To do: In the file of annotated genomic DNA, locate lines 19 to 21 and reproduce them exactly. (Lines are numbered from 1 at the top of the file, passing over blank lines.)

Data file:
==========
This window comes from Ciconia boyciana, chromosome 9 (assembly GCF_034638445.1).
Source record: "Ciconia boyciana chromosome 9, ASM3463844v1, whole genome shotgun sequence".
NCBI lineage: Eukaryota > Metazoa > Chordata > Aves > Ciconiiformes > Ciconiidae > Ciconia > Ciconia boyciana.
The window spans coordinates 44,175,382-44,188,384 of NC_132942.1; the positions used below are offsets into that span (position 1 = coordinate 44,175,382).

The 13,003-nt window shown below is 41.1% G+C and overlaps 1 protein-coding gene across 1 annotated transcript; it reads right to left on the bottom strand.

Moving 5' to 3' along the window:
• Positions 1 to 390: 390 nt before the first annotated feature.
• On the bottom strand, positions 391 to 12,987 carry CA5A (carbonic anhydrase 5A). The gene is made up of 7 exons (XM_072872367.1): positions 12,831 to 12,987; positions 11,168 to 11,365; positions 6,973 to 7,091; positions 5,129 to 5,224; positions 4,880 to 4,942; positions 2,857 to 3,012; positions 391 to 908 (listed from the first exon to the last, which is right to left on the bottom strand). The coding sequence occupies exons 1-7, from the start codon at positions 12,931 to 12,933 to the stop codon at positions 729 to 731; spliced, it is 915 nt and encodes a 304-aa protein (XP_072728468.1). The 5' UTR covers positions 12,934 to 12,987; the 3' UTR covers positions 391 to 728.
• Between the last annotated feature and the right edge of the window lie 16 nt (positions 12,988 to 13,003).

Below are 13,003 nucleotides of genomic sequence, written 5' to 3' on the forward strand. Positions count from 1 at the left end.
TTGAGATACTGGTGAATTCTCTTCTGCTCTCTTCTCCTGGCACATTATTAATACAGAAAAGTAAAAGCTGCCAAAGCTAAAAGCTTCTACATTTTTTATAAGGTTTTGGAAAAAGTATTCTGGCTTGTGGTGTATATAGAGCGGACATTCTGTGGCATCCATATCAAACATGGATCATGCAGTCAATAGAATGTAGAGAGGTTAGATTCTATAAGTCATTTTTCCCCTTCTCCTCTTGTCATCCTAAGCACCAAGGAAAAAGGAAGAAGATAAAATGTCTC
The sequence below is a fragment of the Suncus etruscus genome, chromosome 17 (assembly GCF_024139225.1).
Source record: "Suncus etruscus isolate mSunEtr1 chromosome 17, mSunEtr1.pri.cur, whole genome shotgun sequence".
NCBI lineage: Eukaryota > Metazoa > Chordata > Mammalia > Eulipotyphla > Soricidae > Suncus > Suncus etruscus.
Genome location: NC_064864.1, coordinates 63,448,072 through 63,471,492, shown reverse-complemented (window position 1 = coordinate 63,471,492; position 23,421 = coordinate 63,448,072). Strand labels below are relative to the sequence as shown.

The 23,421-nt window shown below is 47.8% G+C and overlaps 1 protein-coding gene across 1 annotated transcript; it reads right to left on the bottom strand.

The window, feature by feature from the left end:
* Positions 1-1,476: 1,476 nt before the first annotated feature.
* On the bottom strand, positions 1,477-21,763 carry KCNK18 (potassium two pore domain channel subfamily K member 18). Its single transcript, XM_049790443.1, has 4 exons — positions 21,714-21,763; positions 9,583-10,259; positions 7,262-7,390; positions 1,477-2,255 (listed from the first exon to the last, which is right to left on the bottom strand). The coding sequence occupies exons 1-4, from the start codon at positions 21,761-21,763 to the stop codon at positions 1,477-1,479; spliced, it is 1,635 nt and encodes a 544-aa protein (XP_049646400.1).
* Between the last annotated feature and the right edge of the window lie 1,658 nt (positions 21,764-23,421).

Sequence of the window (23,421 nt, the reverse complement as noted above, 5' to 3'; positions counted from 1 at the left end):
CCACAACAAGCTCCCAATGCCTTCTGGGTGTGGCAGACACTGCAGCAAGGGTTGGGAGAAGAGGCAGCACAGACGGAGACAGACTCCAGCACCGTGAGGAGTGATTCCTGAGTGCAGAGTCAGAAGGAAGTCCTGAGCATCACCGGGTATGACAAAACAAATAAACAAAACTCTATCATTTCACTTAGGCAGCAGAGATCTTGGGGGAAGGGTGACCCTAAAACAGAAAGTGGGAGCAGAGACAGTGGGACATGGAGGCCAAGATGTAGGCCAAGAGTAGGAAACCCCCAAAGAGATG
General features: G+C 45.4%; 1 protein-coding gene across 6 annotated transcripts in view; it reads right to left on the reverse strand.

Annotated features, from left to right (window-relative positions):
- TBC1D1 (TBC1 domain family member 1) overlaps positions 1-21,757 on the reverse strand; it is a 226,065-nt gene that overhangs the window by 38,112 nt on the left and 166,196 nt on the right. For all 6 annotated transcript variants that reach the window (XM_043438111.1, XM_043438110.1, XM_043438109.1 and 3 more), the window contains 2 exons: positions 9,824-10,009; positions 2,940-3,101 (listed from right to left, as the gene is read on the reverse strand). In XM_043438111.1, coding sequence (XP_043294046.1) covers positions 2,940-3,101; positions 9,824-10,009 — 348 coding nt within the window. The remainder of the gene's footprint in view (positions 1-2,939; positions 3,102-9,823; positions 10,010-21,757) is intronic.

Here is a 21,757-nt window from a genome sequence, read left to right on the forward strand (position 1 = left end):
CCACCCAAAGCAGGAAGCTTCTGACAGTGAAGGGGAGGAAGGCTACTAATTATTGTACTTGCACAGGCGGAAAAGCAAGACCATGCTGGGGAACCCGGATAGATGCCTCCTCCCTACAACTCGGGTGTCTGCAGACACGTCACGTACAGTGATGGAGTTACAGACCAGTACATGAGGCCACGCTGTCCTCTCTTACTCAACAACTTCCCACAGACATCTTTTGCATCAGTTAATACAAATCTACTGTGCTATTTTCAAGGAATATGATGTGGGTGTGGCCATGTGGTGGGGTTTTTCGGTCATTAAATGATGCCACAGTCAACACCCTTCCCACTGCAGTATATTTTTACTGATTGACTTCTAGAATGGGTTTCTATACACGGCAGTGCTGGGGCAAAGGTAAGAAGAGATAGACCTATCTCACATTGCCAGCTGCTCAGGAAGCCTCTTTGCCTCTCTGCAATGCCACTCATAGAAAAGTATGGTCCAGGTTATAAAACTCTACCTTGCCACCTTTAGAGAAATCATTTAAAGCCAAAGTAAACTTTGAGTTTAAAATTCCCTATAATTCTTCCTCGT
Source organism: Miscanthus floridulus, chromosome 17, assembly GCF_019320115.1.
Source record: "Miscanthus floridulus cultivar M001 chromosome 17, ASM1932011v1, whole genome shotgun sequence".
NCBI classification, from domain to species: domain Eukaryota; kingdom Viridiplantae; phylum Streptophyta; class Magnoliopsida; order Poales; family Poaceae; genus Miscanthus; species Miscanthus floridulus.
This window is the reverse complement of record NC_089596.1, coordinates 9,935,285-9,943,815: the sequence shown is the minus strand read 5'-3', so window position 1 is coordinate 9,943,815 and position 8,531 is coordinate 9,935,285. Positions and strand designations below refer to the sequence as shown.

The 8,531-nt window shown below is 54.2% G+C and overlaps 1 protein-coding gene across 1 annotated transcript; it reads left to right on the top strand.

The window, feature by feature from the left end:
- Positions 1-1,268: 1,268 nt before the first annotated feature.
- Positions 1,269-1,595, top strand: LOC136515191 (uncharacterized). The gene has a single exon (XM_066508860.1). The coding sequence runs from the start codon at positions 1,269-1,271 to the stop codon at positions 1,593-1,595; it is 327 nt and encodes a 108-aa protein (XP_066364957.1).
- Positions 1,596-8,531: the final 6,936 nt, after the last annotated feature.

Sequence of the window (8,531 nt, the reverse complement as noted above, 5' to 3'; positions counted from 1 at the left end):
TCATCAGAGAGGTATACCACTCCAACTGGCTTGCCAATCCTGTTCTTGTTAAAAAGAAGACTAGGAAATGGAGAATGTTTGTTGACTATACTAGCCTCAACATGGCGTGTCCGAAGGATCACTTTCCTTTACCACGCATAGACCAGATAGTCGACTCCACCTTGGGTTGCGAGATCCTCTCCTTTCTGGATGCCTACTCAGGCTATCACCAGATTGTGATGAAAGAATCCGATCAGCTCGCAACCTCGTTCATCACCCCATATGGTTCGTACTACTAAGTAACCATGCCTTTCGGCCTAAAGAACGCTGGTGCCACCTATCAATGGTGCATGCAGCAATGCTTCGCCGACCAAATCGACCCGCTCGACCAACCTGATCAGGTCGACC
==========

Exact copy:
* On the bottom strand, positions 1,477-21,763 carry KCNK18 (potassium two pore domain channel subfamily K member 18). Its single transcript, XM_049790443.1, has 4 exons — positions 21,714-21,763; positions 9,583-10,259; positions 7,262-7,390; positions 1,477-2,255 (listed from the first exon to the last, which is right to left on the bottom strand). The coding sequence occupies exons 1-4, from the start codon at positions 21,761-21,763 to the stop codon at positions 1,477-1,479; spliced, it is 1,635 nt and encodes a 544-aa protein (XP_049646400.1).
* Between the last annotated feature and the right edge of the window lie 1,658 nt (positions 21,764-23,421).

Sequence of the window (23,421 nt, the reverse complement as noted above, 5' to 3'; positions counted from 1 at the left end):